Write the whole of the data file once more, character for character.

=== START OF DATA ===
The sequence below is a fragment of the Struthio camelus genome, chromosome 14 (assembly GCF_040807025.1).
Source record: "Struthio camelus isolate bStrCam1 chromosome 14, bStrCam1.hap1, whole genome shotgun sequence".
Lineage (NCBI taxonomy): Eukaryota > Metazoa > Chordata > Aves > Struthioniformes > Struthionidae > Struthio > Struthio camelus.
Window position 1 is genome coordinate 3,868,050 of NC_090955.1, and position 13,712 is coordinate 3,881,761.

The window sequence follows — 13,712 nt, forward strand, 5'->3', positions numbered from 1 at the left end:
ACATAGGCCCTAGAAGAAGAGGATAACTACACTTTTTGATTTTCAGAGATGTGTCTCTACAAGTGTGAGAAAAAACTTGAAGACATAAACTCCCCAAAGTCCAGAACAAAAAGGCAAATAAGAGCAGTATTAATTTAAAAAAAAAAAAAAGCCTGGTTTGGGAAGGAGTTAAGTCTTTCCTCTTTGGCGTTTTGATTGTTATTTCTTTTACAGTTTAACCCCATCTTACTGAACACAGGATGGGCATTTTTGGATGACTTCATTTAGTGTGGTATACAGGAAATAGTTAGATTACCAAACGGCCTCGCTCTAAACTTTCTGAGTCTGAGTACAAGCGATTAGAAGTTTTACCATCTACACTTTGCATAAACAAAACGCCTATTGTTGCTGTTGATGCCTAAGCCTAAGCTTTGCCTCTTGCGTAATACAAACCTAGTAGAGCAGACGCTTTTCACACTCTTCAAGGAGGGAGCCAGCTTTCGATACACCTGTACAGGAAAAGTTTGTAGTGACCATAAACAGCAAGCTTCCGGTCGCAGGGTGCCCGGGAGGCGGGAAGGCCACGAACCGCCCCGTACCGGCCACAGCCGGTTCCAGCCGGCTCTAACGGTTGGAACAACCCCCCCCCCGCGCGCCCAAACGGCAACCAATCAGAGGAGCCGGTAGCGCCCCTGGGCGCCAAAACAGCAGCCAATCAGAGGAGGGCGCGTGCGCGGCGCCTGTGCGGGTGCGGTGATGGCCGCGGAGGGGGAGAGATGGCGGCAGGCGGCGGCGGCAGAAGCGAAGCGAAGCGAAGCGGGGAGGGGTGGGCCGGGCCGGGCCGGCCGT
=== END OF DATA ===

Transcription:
The sequence below is a fragment of the Struthio camelus genome, chromosome 14 (assembly GCF_040807025.1).
Source record: "Struthio camelus isolate bStrCam1 chromosome 14, bStrCam1.hap1, whole genome shotgun sequence".
Lineage (NCBI taxonomy): Eukaryota > Metazoa > Chordata > Aves > Struthioniformes > Struthionidae > Struthio > Struthio camelus.
Window position 1 is genome coordinate 3,868,050 of NC_090955.1, and position 13,712 is coordinate 3,881,761.

The window sequence follows — 13,712 nt, forward strand, 5'->3', positions numbered from 1 at the left end:
ACATAGGCCCTAGAAGAAGAGGATAACTACACTTTTTGATTTTCAGAGATGTGTCTCTACAAGTGTGAGAAAAAACTTGAAGACATAAACTCCCCAAAGTCCAGAACAAAAAGGCAAATAAGAGCAGTATTAATTTAAAAAAAAAAAAAAGCCTGGTTTGGGAAGGAGTTAAGTCTTTCCTCTTTGGCGTTTTGATTGTTATTTCTTTTACAGTTTAACCCCATCTTACTGAACACAGGATGGGCATTTTTGGATGACTTCATTTAGTGTGGTATACAGGAAATAGTTAGATTACCAAACGGCCTCGCTCTAAACTTTCTGAGTCTGAGTACAAGCGATTAGAAGTTTTACCATCTACACTTTGCATAAACAAAACGCCTATTGTTGCTGTTGATGCCTAAGCCTAAGCTTTGCCTCTTGCGTAATACAAACCTAGTAGAGCAGACGCTTTTCACACTCTTCAAGGAGGGAGCCAGCTTTCGATACACCTGTACAGGAAAAGTTTGTAGTGACCATAAACAGCAAGCTTCCGGTCGCAGGGTGCCCGGGAGGCGGGAAGGCCACGAACCGCCCCGTACCGGCCACAGCCGGTTCCAGCCGGCTCTAACGGTTGGAACAACCCCCCCCCCGCGCGCCCAAACGGCAACCAATCAGAGGAGCCGGTAGCGCCCCTGGGCGCCAAAACAGCAGCCAATCAGAGGAGGGCGCGTGCGCGGCGCCTGTGCGGGTGCGGTGATGGCCGCGGAGGGGGAGAGATGGCGGCAGGCGGCGGCGGCAGAAGCGAAGCGAAGCGAAGCGGGGAGGGGTGGGCCGGGCCGGGCCGGCCGT